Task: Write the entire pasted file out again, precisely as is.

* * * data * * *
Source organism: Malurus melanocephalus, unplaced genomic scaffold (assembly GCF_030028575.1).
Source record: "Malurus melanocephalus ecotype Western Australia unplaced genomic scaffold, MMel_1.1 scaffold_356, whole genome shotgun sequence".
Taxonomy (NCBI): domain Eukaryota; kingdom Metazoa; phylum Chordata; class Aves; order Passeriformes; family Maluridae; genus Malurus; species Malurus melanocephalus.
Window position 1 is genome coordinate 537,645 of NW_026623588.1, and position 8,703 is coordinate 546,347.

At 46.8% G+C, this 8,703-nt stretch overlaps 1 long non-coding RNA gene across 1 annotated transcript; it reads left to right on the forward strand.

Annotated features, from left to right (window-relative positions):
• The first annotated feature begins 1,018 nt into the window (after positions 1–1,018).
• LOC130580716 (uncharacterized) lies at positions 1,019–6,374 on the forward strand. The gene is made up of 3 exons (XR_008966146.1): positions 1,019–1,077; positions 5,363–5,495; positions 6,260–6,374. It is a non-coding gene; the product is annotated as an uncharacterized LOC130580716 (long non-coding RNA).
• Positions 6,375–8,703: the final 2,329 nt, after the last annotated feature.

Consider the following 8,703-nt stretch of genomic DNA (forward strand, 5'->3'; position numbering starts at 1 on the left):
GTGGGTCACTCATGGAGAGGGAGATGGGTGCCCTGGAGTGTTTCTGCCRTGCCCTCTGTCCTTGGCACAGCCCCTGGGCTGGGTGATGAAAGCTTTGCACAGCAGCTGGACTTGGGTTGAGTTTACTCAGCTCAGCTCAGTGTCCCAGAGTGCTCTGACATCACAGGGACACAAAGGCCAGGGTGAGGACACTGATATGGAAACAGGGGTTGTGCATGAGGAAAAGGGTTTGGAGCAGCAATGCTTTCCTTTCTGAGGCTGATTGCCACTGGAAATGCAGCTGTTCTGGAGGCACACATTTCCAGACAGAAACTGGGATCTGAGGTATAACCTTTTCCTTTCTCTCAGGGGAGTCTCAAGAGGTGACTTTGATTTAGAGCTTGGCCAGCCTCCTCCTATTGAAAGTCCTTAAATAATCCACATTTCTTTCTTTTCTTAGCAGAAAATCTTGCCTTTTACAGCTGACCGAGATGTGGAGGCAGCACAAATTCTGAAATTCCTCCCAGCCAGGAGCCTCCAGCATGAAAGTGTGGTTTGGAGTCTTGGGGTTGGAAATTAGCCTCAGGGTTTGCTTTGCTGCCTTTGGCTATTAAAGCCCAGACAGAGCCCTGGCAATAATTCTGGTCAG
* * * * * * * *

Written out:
Source organism: Malurus melanocephalus, unplaced genomic scaffold (assembly GCF_030028575.1).
Source record: "Malurus melanocephalus ecotype Western Australia unplaced genomic scaffold, MMel_1.1 scaffold_356, whole genome shotgun sequence".
Taxonomy (NCBI): domain Eukaryota; kingdom Metazoa; phylum Chordata; class Aves; order Passeriformes; family Maluridae; genus Malurus; species Malurus melanocephalus.
Window position 1 is genome coordinate 537,645 of NW_026623588.1, and position 8,703 is coordinate 546,347.

At 46.8% G+C, this 8,703-nt stretch overlaps 1 long non-coding RNA gene across 1 annotated transcript; it reads left to right on the forward strand.

Annotated features, from left to right (window-relative positions):
• The first annotated feature begins 1,018 nt into the window (after positions 1–1,018).
• LOC130580716 (uncharacterized) lies at positions 1,019–6,374 on the forward strand. The gene is made up of 3 exons (XR_008966146.1): positions 1,019–1,077; positions 5,363–5,495; positions 6,260–6,374. It is a non-coding gene; the product is annotated as an uncharacterized LOC130580716 (long non-coding RNA).
• Positions 6,375–8,703: the final 2,329 nt, after the last annotated feature.

Consider the following 8,703-nt stretch of genomic DNA (forward strand, 5'->3'; position numbering starts at 1 on the left):
GTGGGTCACTCATGGAGAGGGAGATGGGTGCCCTGGAGTGTTTCTGCCRTGCCCTCTGTCCTTGGCACAGCCCCTGGGCTGGGTGATGAAAGCTTTGCACAGCAGCTGGACTTGGGTTGAGTTTACTCAGCTCAGCTCAGTGTCCCAGAGTGCTCTGACATCACAGGGACACAAAGGCCAGGGTGAGGACACTGATATGGAAACAGGGGTTGTGCATGAGGAAAAGGGTTTGGAGCAGCAATGCTTTCCTTTCTGAGGCTGATTGCCACTGGAAATGCAGCTGTTCTGGAGGCACACATTTCCAGACAGAAACTGGGATCTGAGGTATAACCTTTTCCTTTCTCTCAGGGGAGTCTCAAGAGGTGACTTTGATTTAGAGCTTGGCCAGCCTCCTCCTATTGAAAGTCCTTAAATAATCCACATTTCTTTCTTTTCTTAGCAGAAAATCTTGCCTTTTACAGCTGACCGAGATGTGGAGGCAGCACAAATTCTGAAATTCCTCCCAGCCAGGAGCCTCCAGCATGAAAGTGTGGTTTGGAGTCTTGGGGTTGGAAATTAGCCTCAGGGTTTGCTTTGCTGCCTTTGGCTATTAAAGCCCAGACAGAGCCCTGGCAATAATTCTGGTCAG